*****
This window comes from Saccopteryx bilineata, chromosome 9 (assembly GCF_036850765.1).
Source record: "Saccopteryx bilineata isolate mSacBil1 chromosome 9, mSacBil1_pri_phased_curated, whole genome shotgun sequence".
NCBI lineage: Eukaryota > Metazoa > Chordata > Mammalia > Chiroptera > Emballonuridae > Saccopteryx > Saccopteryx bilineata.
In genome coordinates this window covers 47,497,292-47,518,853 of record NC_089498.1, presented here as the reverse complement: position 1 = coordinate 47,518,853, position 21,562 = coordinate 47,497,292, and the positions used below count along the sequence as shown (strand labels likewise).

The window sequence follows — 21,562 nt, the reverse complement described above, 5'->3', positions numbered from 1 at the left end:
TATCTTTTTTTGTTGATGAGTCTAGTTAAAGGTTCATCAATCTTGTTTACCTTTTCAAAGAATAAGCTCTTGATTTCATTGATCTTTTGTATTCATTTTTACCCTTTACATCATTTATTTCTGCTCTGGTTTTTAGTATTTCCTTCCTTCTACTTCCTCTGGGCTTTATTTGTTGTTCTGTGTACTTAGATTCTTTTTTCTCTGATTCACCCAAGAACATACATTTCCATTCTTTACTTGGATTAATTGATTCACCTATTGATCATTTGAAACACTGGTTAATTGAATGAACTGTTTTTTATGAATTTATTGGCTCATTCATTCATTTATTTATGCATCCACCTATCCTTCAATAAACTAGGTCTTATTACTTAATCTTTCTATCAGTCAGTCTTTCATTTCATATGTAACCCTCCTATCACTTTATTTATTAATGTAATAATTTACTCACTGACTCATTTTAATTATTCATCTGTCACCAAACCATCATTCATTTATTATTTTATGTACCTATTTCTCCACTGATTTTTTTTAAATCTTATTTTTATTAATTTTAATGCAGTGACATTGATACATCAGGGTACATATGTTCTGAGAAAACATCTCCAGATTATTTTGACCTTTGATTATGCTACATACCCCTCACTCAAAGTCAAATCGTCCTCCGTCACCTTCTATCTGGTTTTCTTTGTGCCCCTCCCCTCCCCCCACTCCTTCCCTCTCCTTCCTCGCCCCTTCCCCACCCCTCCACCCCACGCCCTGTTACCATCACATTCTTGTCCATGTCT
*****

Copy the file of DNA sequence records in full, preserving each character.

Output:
This window comes from Saccopteryx bilineata, chromosome 9 (assembly GCF_036850765.1).
Source record: "Saccopteryx bilineata isolate mSacBil1 chromosome 9, mSacBil1_pri_phased_curated, whole genome shotgun sequence".
NCBI lineage: Eukaryota > Metazoa > Chordata > Mammalia > Chiroptera > Emballonuridae > Saccopteryx > Saccopteryx bilineata.
In genome coordinates this window covers 47,497,292-47,518,853 of record NC_089498.1, presented here as the reverse complement: position 1 = coordinate 47,518,853, position 21,562 = coordinate 47,497,292, and the positions used below count along the sequence as shown (strand labels likewise).

The window sequence follows — 21,562 nt, the reverse complement described above, 5'->3', positions numbered from 1 at the left end:
TATCTTTTTTTGTTGATGAGTCTAGTTAAAGGTTCATCAATCTTGTTTACCTTTTCAAAGAATAAGCTCTTGATTTCATTGATCTTTTGTATTCATTTTTACCCTTTACATCATTTATTTCTGCTCTGGTTTTTAGTATTTCCTTCCTTCTACTTCCTCTGGGCTTTATTTGTTGTTCTGTGTACTTAGATTCTTTTTTCTCTGATTCACCCAAGAACATACATTTCCATTCTTTACTTGGATTAATTGATTCACCTATTGATCATTTGAAACACTGGTTAATTGAATGAACTGTTTTTTATGAATTTATTGGCTCATTCATTCATTTATTTATGCATCCACCTATCCTTCAATAAACTAGGTCTTATTACTTAATCTTTCTATCAGTCAGTCTTTCATTTCATATGTAACCCTCCTATCACTTTATTTATTAATGTAATAATTTACTCACTGACTCATTTTAATTATTCATCTGTCACCAAACCATCATTCATTTATTATTTTATGTACCTATTTCTCCACTGATTTTTTTTAAATCTTATTTTTATTAATTTTAATGCAGTGACATTGATACATCAGGGTACATATGTTCTGAGAAAACATCTCCAGATTATTTTGACCTTTGATTATGCTACATACCCCTCACTCAAAGTCAAATCGTCCTCCGTCACCTTCTATCTGGTTTTCTTTGTGCCCCTCCCCTCCCCCCACTCCTTCCCTCTCCTTCCTCGCCCCTTCCCCACCCCTCCACCCCACGCCCTGTTACCATCACATTCTTGTCCATGTCT